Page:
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Bush, Putin agree on missile talks

Putin, left, and Bush shake hands after a press conference in Genoa on Sunday
Putin, left, and Bush shake hands after a press conference in Genoa on Sunday  

GENOA, Italy -- U.S. President George W. Bush and Russian President Vladimir Putin have agreed to tie U.S. plans for building a missile defence shield to talks on reducing nuclear stockpiles.

"The two go hand in hand," Bush said at a news conference after a meeting on the sidelines of the Group of Eight summit in Genoa, Italy, on Sunday.

Bush also said he wanted a new accord to replace the 1972 Anti-Ballistic Missile (ABM) Treaty.

Bush described himself and his Russian counterpart as "young leaders who are interested in forging a more peaceful world."

Putin said the linkage was "unexpected," and cautioned that neither country was ready to discuss details.

"We're not ready at this time to talk about threshold limits or the numbers themselves. But a joint striving exists," Putin said.

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U.S. President George W. Bush and Russian President Vladimir Putin agree to hold negotiations on nuclear arms reduction. CNN's John King reports (July 22)

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CNN's European political editor Robin Oakley said Bush had been "optimistic sounding," saying Putin was a "man whom he could have an honest dialogue with."

He added, that talk about reduction in both offensive and defensive weapons, was not a surprise, as both men had been "making noises to this effect" already.

Oakley also said Putin had softened his "strong language" directed in the past at Bush's intention to go alone with missile defence in the face of opposition from other world leaders.

"This is a very different kind of language. The two men are getting on with each other, talking a lot in fringe meetings outside official groupings."

He added, Putin had the dilemma of not wanting to appear a pushover, but also wanting to work with Bush.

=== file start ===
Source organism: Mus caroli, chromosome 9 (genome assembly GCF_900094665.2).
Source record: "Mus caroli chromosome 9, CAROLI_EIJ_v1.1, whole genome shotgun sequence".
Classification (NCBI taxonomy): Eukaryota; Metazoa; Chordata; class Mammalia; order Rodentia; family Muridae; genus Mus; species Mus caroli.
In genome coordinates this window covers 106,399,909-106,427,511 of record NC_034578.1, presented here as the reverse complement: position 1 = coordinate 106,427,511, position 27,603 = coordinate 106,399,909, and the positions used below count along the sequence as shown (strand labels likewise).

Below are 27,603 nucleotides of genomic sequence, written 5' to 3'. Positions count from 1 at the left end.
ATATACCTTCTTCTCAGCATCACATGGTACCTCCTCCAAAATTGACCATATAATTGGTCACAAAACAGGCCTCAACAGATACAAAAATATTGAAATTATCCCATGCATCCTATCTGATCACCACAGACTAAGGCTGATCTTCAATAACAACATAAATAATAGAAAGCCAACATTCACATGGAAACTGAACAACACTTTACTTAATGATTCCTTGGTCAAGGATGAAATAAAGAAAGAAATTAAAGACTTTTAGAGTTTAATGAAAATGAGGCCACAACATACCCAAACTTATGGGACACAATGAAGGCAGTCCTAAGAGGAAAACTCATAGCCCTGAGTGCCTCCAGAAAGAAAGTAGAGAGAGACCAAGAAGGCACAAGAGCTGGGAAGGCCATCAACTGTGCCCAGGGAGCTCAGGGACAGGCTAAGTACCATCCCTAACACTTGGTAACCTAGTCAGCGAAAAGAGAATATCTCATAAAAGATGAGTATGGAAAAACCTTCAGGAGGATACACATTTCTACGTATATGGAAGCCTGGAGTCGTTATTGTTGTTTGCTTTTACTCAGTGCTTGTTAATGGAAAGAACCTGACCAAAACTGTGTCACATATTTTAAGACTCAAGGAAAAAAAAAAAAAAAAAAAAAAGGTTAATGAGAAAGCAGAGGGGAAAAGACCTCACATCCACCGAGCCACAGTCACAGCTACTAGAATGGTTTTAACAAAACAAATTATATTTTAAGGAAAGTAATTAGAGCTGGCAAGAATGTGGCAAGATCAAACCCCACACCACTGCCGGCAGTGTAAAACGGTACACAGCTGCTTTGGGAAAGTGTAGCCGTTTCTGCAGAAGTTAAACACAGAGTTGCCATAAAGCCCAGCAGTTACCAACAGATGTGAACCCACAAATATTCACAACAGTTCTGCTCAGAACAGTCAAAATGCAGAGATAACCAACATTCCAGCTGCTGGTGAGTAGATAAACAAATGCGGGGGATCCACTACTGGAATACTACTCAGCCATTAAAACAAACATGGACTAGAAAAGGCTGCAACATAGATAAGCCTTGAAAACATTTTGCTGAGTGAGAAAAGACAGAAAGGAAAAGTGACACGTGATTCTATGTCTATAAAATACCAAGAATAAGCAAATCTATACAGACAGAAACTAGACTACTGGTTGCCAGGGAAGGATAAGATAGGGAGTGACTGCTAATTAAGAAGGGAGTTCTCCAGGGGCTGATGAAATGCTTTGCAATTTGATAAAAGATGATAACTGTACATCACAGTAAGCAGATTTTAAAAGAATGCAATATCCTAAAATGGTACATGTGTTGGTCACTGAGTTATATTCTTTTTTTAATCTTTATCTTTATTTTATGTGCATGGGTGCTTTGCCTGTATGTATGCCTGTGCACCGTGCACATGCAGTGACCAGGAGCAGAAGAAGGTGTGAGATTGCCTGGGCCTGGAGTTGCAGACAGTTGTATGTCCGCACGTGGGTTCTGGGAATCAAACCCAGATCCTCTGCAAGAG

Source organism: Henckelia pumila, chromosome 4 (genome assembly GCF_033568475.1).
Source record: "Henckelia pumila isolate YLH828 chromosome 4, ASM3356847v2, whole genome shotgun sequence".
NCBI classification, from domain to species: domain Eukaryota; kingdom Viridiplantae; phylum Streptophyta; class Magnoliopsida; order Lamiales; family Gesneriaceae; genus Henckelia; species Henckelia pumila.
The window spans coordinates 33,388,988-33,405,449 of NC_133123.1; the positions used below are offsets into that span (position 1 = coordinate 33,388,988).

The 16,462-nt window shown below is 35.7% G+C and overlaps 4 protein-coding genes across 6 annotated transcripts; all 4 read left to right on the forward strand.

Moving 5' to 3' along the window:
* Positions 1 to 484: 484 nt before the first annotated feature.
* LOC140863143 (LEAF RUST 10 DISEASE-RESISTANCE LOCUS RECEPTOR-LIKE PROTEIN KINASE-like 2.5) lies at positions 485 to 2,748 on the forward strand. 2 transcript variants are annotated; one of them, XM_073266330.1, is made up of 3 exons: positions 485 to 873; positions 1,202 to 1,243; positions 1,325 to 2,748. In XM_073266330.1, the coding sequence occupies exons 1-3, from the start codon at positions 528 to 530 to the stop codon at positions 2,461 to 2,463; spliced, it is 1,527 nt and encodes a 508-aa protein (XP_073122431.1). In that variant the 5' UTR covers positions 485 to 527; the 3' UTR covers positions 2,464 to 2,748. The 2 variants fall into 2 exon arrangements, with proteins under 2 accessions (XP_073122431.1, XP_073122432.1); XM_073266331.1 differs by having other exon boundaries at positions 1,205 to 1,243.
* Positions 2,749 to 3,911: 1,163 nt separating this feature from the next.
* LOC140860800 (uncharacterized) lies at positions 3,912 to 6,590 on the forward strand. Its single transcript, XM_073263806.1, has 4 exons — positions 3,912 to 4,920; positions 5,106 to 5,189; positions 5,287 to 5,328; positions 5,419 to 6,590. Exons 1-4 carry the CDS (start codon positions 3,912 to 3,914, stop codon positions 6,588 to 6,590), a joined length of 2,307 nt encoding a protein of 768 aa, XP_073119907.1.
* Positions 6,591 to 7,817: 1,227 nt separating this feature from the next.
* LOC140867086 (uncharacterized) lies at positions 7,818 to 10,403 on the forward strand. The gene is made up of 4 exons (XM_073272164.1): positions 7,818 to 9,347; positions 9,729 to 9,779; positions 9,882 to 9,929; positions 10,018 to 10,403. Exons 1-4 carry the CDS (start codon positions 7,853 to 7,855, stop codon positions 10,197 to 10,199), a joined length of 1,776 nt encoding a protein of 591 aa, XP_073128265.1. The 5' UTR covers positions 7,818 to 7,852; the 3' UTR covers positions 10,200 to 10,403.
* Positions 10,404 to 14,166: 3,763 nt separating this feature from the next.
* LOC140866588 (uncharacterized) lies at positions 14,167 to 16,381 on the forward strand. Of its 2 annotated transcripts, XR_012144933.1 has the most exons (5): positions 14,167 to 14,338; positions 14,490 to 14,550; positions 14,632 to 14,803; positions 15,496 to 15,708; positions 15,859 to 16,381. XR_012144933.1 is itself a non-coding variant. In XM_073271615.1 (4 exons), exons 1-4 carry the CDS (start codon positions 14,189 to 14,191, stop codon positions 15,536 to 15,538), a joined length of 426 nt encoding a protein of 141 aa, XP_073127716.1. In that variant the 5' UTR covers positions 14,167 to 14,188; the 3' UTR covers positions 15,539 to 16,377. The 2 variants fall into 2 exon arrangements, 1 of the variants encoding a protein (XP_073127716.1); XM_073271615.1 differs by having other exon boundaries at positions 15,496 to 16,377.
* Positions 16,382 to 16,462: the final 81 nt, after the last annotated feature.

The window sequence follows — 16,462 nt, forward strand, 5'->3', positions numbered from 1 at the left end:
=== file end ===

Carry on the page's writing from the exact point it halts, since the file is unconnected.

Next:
Bush's national security adviser, Condoleezza Rice, will travel to Moscow to begin developing a framework for discussions.

Soon after he became president, Bush directed the Pentagon to consider further cuts in nuclear stockpiles, and has suggested he would be willing to go ahead with reductions with out without comparable cuts by Russia.

The United States has about 7,000 strategic nuclear weapons. Under the START II agreement with Russia, that number will fall to between 3,000 and 3,500.

In 1997, President Clinton and President Boris Yeltsin agreed in principle that a follow-on treaty should reduce the numbers to 2,000 to 2,500. Putin has suggested 1,500 warheads each would be adequate.

Putin said Bush shares with him a desire to "have large cuts in offensive arms, and together we are going to move forward in this direction."

The Russian president has opposed U.S. plans for a missile shield, saying it violates the ABM pact, the Cold War-era treaty designed to curtail the arms race through a built-in vulnerability to nuclear attack.

Putin has said previously that if the United State puts aside the ABM, Russia will tear up all other arms control agreements.

He has also has suggested that Moscow could respond to U.S. moves by fitting multiple warheads to its single warhead missiles.

Asked about that threat on Sunday, Putin said that if the new talks go well "we might not ever need to look at that option, but its one of our options."

Bush expressed hope that the United States and Russia would reach agreement. "We have agreed to find common ground ifpossible," Bush said. "I believe we'll come up with an accord. We'll work hard toward one."

In a joint statement, Bush and Putin said "major changes in the world" compelled them to link offensive and defensive measures.

"We already have some strong and tangible points of agreement. We will shortly begin intensive consultations on the interrelated subjects of offensive and defensive systems," the statement said.

The two leaders also discussed the Kyoto global warming pact, which Bush opposes. Bush declined to answer whether the United States will present its new plan for reducing global warming at a fall international conference.

"We're in the process of developing a strategy as quickly as we possibly can and one we look forward to sharing with our friends and allies," Bush said.

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Bush and Putin met inside the 16th century Palazzo Doria Spinola following their participation in the annual summit of the world's leading industrialized nations.

Sunday's meeting was the second session for Bush and Putin. Their first meeting came during an ice-breaking summit last month in Slovenia.

Putin and Bush are set to meet again at Bush's Texas ranch in the autumn, and during a conference on the Asia-Pacific region in Shanghai, China.

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